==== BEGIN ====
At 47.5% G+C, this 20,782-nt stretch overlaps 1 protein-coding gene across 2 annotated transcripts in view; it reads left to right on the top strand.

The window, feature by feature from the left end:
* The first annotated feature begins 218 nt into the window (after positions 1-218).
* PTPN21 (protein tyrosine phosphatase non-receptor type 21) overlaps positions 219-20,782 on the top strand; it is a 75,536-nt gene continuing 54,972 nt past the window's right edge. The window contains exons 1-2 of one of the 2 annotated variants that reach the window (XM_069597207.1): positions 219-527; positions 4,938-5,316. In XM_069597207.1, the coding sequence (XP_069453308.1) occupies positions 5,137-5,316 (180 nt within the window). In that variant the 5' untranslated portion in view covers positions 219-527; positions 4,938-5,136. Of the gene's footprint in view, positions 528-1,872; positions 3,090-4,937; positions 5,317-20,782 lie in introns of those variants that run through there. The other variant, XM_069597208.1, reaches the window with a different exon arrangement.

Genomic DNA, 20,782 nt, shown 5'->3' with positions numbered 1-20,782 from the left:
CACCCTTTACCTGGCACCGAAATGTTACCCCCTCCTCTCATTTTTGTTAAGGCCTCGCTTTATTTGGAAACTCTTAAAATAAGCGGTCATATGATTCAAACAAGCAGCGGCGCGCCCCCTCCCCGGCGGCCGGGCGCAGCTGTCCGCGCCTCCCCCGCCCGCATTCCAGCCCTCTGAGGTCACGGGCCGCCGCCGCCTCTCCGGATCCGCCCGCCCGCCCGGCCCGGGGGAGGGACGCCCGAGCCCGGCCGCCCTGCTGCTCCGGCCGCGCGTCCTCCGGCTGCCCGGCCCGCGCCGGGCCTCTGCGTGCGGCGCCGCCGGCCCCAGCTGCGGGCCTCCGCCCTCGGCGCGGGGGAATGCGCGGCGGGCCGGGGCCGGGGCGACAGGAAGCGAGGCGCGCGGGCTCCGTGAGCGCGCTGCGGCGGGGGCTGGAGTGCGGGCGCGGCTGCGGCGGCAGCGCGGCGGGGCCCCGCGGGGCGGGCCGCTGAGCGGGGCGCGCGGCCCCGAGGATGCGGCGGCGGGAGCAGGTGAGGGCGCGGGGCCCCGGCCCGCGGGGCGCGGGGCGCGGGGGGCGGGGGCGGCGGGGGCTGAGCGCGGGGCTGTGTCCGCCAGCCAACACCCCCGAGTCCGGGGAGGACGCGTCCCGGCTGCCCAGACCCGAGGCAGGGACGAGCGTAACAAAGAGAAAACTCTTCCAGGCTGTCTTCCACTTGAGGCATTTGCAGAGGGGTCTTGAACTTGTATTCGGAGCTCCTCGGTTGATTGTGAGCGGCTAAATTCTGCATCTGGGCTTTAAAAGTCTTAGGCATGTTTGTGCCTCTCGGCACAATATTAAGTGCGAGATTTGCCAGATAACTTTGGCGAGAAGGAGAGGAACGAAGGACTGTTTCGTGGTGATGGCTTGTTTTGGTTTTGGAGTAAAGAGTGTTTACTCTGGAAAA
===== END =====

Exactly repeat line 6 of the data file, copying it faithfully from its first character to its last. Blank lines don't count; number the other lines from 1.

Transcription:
CACCCTTTACCTGGCACCGAAATGTTACCCCCTCCTCTCATTTTTGTTAAGGCCTCGCTTTATTTGGAAACTCTTAAAATAAGCGGTCATATGATTCAAACAAGCAGCGGCGCGCCCCCTCCCCGGCGGCCGGGCGCAGCTGTCCGCGCCTCCCCCGCCCGCATTCCAGCCCTCTGAGGTCACGGGCCGCCGCCGCCTCTCCGGATCCGCCCGCCCGCCCGGCCCGGGGGAGGGACGCCCGAGCCCGGCCGCCCTGCTGCTCCGGCCGCGCGTCCTCCGGCTGCCCGGCCCGCGCCGGGCCTCTGCGTGCGGCGCCGCCGGCCCCAGCTGCGGGCCTCCGCCCTCGGCGCGGGGGAATGCGCGGCGGGCCGGGGCCGGGGCGACAGGAAGCGAGGCGCGCGGGCTCCGTGAGCGCGCTGCGGCGGGGGCTGGAGTGCGGGCGCGGCTGCGGCGGCAGCGCGGCGGGGCCCCGCGGGGCGGGCCGCTGAGCGGGGCGCGCGGCCCCGAGGATGCGGCGGCGGGAGCAGGTGAGGGCGCGGGGCCCCGGCCCGCGGGGCGCGGGGCGCGGGGGGCGGGGGCGGCGGGGGCTGAGCGCGGGGCTGTGTCCGCCAGCCAACACCCCCGAGTCCGGGGAGGACGCGTCCCGGCTGCCCAGACCCGAGGCAGGGACGAGCGTAACAAAGAGAAAACTCTTCCAGGCTGTCTTCCACTTGAGGCATTTGCAGAGGGGTCTTGAACTTGTATTCGGAGCTCCTCGGTTGATTGTGAGCGGCTAAATTCTGCATCTGGGCTTTAAAAGTCTTAGGCATGTTTGTGCCTCTCGGCACAATATTAAGTGCGAGATTTGCCAGATAACTTTGGCGAGAAGGAGAGGAACGAAGGACTGTTTCGTGGTGATGGCTTGTTTTGGTTTTGGAGTAAAGAGTGTTTACTCTGGAAAA